Electronic Retention and Document Destruction.  The protection of client data from physical removal may likewise be accomplished through the establishment, utilization and enforcement of firm policies and procedures wherein paper files and documents which are not public record (including credit reports and other communications) are committed to electronic retention, catalogued, then shredded.  As RapidRPS.com performs skip tracing to locate and serve evasive or parties where our clients do not have confirmed addresses, our firm utilizes a cross-cut shredder to destroy confidential information on-site at the appropriate work stations after electronic retention.  Other confidential or proprietary documents are likewise electronically retained and shredded after their physical necessity is no longer required.
Most of the clients of RapidRPS.com transmit their documents for service to our office via email attachment or via fax.  As so much of our information, assignments and reports are delivered by electronic means, the initial need for paper documents is minimal.  We print the documents vital for service of process, and electronically retain the balance. 

Documents which must be committed to paper (such as legal process to serve), are printed in the amount of copies necessary, served or otherwise delivered to the intended recipient, and the appropriate documentation made on the workflow management documents.  If documents are non-served, they are generally returned to our office for destruction. 

Where paper documents are utilized for workflow management (such as Process Server field reports, Proofs of Service, Affidavits and the like), after quality control, such documents are electronically retained (scanned), catalogued, and the originals remitted to our clients.  While many attorney services retain the work order and process server notes, RapidRPS.com submits the originals to the client for their use and retention.  The scanned documents are also sent to our clients via an email with the report captioned for immediate electronic viewing.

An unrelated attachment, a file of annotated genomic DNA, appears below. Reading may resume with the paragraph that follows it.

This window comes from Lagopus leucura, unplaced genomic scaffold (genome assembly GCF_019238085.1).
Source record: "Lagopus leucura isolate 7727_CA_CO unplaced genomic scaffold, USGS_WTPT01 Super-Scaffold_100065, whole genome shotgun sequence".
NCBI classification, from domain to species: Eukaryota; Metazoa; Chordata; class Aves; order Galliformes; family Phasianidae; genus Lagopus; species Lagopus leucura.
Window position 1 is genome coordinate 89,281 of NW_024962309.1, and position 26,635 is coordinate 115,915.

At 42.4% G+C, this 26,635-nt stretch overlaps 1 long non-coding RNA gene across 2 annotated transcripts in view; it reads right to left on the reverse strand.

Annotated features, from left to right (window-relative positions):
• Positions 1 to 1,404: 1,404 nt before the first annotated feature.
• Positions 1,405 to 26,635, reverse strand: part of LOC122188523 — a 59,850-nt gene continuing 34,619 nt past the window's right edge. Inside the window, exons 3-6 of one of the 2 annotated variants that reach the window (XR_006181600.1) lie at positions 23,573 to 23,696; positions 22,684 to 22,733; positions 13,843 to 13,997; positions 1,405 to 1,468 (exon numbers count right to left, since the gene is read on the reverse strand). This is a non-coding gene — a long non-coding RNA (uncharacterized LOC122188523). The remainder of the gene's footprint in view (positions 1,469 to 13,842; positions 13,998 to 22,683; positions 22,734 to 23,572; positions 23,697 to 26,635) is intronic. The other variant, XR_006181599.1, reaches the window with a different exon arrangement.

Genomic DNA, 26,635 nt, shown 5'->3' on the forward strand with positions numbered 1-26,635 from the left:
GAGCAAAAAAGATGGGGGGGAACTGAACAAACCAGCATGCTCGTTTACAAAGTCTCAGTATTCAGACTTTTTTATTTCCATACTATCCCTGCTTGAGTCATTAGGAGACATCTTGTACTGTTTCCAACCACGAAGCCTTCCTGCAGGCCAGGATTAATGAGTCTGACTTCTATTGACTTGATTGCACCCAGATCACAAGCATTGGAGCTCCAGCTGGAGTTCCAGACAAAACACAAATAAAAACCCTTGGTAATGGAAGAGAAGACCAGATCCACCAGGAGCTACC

The Efficiency of the “Paperless” Office.  While we have found that a “paperless” environment eliminates clutter, as well as promotes a more efficient workflow, cutting down on time expended to paper management, we have also found it to be a much more secure environment for confidential documents, as well.  Many firms utilize outside shredding services which remove documents and papers from the office waste receptacles and perform commercial shredding on or off-site.  Whether the paper flow is large or small, the necessities of time and other resources drive whether the firm utilizes an outside contractor for shredding its documents or performs it in-house.

On-Site and Off-site Backup.  The subject of backing up data is not to be ignored or made insignificant.  As may be said in computer science classes, the way to preserve one’s data is backup…backup…backup.  The firm may have an on-site backup system, which may be as simple as an external drive for a single user, or a NAS (network attached storage) drive, or to the complexity of a server farm.  In all instances the data management plan should include an off-site backup protocol.  Examples of such consumer and commercially available off-site backup services are Mozy and Carbonite. 

Off-site physical document storage may be just as important as off-site data backup.  The various requirements imposed by private contract, or statute and government regulatory imposition may require a firm or business to retain physical inventory of documents, such as credit applications, mortgages, notes, medical records, evidence, or other paper records.  Additionally, as the physical documents may be the property of the client, the law firm may be obligated to return the documents to the client in good order after representation is terminated.  By utilizing off-site document storage service providers, a business may put its resources to good use in the physical retention of documents.

Summary.  The use of encrypted emails, one time use keys, and other electronic means to protect privacy may be vital in the world of personal and legal information interchange, and businesses must be compliant with the requirements of HIPAA, SOX, GLBA, and other statutes.  While the advanced securitization methods to deter or otherwise prevent data leakage are mandatory in some circles, let us not forget the basics of data security, including restricting access to information by the use of tools such as locking doors, restricting visitor access, password protected logins (including screen savers, as well as boot up’s), utilizing a cross-cut paper shredder, and other means to secure one’s data.  

Our goal is not to “lock down” our office so that necessary and vital information is not available to our associates and employees, but to secure our client’s information from unauthorized disclosure and disseminate that information on a need to know basis, preserving the integrity of the data, physical or virtual.